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Wshkiigomang Singers: Janet McCue, Mary Alice Taylor,  and two new members, Kenni-Dee Leonhardi and Taylor Rose posed with Royal Patron, Peter Phillips before  the Habitat - Curve Lake partnership ceremony began  on Friday, July 28.

Habitat for Humanity and Curve Lake First Nation in partnership

 

August 4, 2017

 

BY TERRY GILLIS

 

On Friday, July 28, Habitat for Humanity representatives, Habitat’s Royal Patron, Peter Phillips, First Nation and Government dignitaries, Curve Lake Council and band members as well as key stakeholders and other invited guests filled the Curve Lake Community Centre for a special announcement on the details of the new partnership: Maawandoonan - Coming Together in Partnership- that will result in two new build projects at Nawash.

The Curve Lake project is one of 40 that Habitat for Humanity (Habitat) is currently undertaking through its Indigenous Housing Program. Habitat began its Indigenous Housing Program a decade ago, however, the program has picked up steam in the past two years, with houses being built at Tobique First Nation outside of Fredericton, and Gift Lake Metis Settlement in northern Alberta, in addition to the projects at Nawash, Curve Lake.

Friday’s invited guests were given the opportunity to experience and discover the beautiful and rich history and culture of Curve Lake as well as learn more about the  new partnership between the First Nation community of Curve Lake and Habitat for Humanity Peterborough & Kawartha Region.

Following an opening prayer, a few photo shoots with the Queen’s grandson, Peter Phillips, who is the royal youth build ambassador for the charity, lead into the speeches of a number of  guests.

Chief Williams took the opportunity to talk about the importance of water and the challenges the lack of drinking water poses to the community’s health and to tell the public that they are a “boil water community.”

“We need a future that is bright. We need a future with housing, yes, but we also need the water that is so sacred to us. We need the water for life,” Chief Williams said.

In her closing remarks, Williams said that “we’ll move forward in the collaboration effort for both the Habitat houses and with the community members to address our critical housing needs, and are excited by all the opportunities and the new connections that this relationship has already brought forth. We look forward to the amazing possibilities that will undoubtedly unfold from this partnership.”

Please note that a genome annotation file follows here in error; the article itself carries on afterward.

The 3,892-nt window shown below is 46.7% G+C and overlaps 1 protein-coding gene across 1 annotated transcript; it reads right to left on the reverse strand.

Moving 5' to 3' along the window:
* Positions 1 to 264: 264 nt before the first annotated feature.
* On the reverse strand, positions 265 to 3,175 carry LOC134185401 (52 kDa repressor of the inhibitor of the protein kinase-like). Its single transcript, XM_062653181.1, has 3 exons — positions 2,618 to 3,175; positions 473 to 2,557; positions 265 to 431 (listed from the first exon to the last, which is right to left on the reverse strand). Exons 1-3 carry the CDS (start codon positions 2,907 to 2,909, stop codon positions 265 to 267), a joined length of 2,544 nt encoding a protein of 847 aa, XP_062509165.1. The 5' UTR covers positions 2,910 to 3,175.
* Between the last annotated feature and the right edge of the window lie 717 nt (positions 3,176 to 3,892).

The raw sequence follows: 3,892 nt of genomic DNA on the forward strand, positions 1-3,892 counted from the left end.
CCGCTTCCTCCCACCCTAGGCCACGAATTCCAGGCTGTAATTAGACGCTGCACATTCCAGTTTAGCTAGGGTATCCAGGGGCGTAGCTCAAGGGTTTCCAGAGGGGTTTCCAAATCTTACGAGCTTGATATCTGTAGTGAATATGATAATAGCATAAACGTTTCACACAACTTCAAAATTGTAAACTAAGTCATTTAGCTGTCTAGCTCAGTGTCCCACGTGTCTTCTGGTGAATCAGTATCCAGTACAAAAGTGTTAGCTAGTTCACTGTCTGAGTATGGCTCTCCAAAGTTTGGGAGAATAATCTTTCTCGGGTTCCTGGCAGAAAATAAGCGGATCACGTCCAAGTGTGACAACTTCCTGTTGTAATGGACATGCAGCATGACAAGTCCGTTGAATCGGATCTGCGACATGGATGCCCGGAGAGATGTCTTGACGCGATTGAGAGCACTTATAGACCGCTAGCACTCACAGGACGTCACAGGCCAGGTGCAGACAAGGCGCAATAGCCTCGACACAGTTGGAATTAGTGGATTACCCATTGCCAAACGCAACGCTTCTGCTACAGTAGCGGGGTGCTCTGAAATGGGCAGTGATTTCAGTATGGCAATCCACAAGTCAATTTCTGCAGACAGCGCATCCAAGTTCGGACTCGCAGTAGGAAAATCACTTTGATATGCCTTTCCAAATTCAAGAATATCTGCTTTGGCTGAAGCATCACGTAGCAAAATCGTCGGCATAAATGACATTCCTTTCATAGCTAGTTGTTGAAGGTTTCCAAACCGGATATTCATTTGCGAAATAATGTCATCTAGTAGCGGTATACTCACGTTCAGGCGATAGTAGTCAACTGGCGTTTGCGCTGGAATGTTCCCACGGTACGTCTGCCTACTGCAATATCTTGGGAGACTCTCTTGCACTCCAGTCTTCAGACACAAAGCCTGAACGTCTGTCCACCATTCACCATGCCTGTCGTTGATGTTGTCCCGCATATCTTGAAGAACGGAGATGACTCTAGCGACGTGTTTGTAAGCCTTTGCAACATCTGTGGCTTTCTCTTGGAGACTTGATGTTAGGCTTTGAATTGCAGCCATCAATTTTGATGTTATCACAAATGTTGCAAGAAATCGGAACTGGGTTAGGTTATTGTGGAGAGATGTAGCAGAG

Chairman of the Board of Directors for Habitat for Humanity Peterborough and Kawartha Region,  Brian  Kelly thanked Chief Williams and Council and staff for working with them for the past several months. “It has been an amazing process and they have been so supportive.”

Kelly finished his speech on a positive note saying, “we know it is going to be successful. We know these two houses are going to be successful, we hope it’s going to be successful for subsequent houses, and we think this is going to be a model for other First Nations communities.” The approximately two hundred people in attendance gave a loud round of applause.

MPP Maryam Monself, who was at an earlier Habitat event had attendees stand up and be recognized for the work, the efforts and the support they have contributed to the charity, the community, and the country.

MPP Laurie Scott followed Monsef and told guests that being “from the provincial parties and as an Ontario legislator, I think I speak on behalf of all the MPPs that we love Habitat for Humanity. We encourage the community to come together to build homes for those who will not have a home if we don’t help them.”

MP Adam Vaughan of Spadina-Fort York and Parliamentary Secretary to the Minister of Families, Children and Social Development (Housing and Urban Affairs) arrived late but spoke eloquently of the purpose of a house and the healing of community.

Two homes will be built on two lots provided by Curve Lake First Nation. Construction is expected to start in the fall and Habitat is now accepting applications from low-income, Indigenous families. More than 100 local youth are expected to take part in the build, alongside Habitat volunteers and Curve Lake community members.